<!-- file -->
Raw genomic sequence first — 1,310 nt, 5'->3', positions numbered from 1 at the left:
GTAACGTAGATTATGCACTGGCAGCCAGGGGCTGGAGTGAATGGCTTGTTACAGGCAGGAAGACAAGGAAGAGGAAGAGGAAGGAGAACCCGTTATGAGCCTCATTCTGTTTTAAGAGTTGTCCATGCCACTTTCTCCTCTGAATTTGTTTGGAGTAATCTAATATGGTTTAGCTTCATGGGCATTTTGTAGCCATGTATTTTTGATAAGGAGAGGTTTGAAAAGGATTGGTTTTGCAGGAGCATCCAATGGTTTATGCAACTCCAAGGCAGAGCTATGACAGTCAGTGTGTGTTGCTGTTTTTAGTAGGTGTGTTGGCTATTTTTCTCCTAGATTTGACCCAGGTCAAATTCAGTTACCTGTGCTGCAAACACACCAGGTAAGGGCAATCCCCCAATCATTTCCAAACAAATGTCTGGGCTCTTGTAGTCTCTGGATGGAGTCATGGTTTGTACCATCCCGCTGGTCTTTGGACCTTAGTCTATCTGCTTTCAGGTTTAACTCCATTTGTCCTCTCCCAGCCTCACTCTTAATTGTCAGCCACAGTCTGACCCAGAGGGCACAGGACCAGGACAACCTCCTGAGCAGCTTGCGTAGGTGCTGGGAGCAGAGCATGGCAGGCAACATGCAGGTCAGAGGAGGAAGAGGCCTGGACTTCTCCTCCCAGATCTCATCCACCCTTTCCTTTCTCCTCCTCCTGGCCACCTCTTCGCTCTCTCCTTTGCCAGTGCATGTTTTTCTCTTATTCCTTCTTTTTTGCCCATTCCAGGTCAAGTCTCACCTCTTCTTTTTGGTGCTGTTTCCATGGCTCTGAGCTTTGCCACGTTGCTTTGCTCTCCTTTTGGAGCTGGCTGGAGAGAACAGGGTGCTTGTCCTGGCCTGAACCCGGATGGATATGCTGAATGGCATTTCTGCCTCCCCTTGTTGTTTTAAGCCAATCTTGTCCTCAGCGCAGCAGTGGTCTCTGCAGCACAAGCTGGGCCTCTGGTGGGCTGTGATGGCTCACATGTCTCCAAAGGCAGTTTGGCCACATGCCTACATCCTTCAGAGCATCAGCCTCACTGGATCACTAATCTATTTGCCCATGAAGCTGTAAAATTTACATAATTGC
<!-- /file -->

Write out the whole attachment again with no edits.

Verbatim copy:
Raw genomic sequence first — 1,310 nt, 5'->3', positions numbered from 1 at the left:
GTAACGTAGATTATGCACTGGCAGCCAGGGGCTGGAGTGAATGGCTTGTTACAGGCAGGAAGACAAGGAAGAGGAAGAGGAAGGAGAACCCGTTATGAGCCTCATTCTGTTTTAAGAGTTGTCCATGCCACTTTCTCCTCTGAATTTGTTTGGAGTAATCTAATATGGTTTAGCTTCATGGGCATTTTGTAGCCATGTATTTTTGATAAGGAGAGGTTTGAAAAGGATTGGTTTTGCAGGAGCATCCAATGGTTTATGCAACTCCAAGGCAGAGCTATGACAGTCAGTGTGTGTTGCTGTTTTTAGTAGGTGTGTTGGCTATTTTTCTCCTAGATTTGACCCAGGTCAAATTCAGTTACCTGTGCTGCAAACACACCAGGTAAGGGCAATCCCCCAATCATTTCCAAACAAATGTCTGGGCTCTTGTAGTCTCTGGATGGAGTCATGGTTTGTACCATCCCGCTGGTCTTTGGACCTTAGTCTATCTGCTTTCAGGTTTAACTCCATTTGTCCTCTCCCAGCCTCACTCTTAATTGTCAGCCACAGTCTGACCCAGAGGGCACAGGACCAGGACAACCTCCTGAGCAGCTTGCGTAGGTGCTGGGAGCAGAGCATGGCAGGCAACATGCAGGTCAGAGGAGGAAGAGGCCTGGACTTCTCCTCCCAGATCTCATCCACCCTTTCCTTTCTCCTCCTCCTGGCCACCTCTTCGCTCTCTCCTTTGCCAGTGCATGTTTTTCTCTTATTCCTTCTTTTTTGCCCATTCCAGGTCAAGTCTCACCTCTTCTTTTTGGTGCTGTTTCCATGGCTCTGAGCTTTGCCACGTTGCTTTGCTCTCCTTTTGGAGCTGGCTGGAGAGAACAGGGTGCTTGTCCTGGCCTGAACCCGGATGGATATGCTGAATGGCATTTCTGCCTCCCCTTGTTGTTTTAAGCCAATCTTGTCCTCAGCGCAGCAGTGGTCTCTGCAGCACAAGCTGGGCCTCTGGTGGGCTGTGATGGCTCACATGTCTCCAAAGGCAGTTTGGCCACATGCCTACATCCTTCAGAGCATCAGCCTCACTGGATCACTAATCTATTTGCCCATGAAGCTGTAAAATTTACATAATTGC